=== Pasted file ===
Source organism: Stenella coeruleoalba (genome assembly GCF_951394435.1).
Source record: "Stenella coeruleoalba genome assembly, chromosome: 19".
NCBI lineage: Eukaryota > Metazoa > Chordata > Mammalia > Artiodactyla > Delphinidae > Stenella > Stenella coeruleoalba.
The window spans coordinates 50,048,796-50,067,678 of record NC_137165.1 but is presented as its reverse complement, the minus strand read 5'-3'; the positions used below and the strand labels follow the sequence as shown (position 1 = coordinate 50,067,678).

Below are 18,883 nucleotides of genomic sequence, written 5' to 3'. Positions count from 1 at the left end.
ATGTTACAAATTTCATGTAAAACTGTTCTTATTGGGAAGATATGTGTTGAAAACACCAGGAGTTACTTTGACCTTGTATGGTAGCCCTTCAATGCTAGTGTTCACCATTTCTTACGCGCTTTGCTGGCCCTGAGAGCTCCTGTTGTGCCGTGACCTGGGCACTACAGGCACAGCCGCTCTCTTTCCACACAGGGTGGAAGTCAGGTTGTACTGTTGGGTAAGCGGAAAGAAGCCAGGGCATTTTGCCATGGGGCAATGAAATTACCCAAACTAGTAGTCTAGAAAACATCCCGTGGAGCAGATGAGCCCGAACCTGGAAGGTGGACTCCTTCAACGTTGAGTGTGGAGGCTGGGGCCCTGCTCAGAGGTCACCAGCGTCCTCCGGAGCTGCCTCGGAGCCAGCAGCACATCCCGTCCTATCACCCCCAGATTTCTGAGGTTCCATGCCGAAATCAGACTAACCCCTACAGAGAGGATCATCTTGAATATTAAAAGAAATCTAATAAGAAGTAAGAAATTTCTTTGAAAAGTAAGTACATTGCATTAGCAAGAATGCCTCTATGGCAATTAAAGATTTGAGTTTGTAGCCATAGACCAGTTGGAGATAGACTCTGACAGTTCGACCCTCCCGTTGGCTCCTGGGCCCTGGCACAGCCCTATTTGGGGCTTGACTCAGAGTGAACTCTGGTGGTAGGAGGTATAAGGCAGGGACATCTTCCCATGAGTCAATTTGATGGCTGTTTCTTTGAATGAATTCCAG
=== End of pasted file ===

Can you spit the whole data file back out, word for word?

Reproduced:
Source organism: Stenella coeruleoalba (genome assembly GCF_951394435.1).
Source record: "Stenella coeruleoalba genome assembly, chromosome: 19".
NCBI lineage: Eukaryota > Metazoa > Chordata > Mammalia > Artiodactyla > Delphinidae > Stenella > Stenella coeruleoalba.
The window spans coordinates 50,048,796-50,067,678 of record NC_137165.1 but is presented as its reverse complement, the minus strand read 5'-3'; the positions used below and the strand labels follow the sequence as shown (position 1 = coordinate 50,067,678).

Below are 18,883 nucleotides of genomic sequence, written 5' to 3'. Positions count from 1 at the left end.
ATGTTACAAATTTCATGTAAAACTGTTCTTATTGGGAAGATATGTGTTGAAAACACCAGGAGTTACTTTGACCTTGTATGGTAGCCCTTCAATGCTAGTGTTCACCATTTCTTACGCGCTTTGCTGGCCCTGAGAGCTCCTGTTGTGCCGTGACCTGGGCACTACAGGCACAGCCGCTCTCTTTCCACACAGGGTGGAAGTCAGGTTGTACTGTTGGGTAAGCGGAAAGAAGCCAGGGCATTTTGCCATGGGGCAATGAAATTACCCAAACTAGTAGTCTAGAAAACATCCCGTGGAGCAGATGAGCCCGAACCTGGAAGGTGGACTCCTTCAACGTTGAGTGTGGAGGCTGGGGCCCTGCTCAGAGGTCACCAGCGTCCTCCGGAGCTGCCTCGGAGCCAGCAGCACATCCCGTCCTATCACCCCCAGATTTCTGAGGTTCCATGCCGAAATCAGACTAACCCCTACAGAGAGGATCATCTTGAATATTAAAAGAAATCTAATAAGAAGTAAGAAATTTCTTTGAAAAGTAAGTACATTGCATTAGCAAGAATGCCTCTATGGCAATTAAAGATTTGAGTTTGTAGCCATAGACCAGTTGGAGATAGACTCTGACAGTTCGACCCTCCCGTTGGCTCCTGGGCCCTGGCACAGCCCTATTTGGGGCTTGACTCAGAGTGAACTCTGGTGGTAGGAGGTATAAGGCAGGGACATCTTCCCATGAGTCAATTTGATGGCTGTTTCTTTGAATGAATTCCAG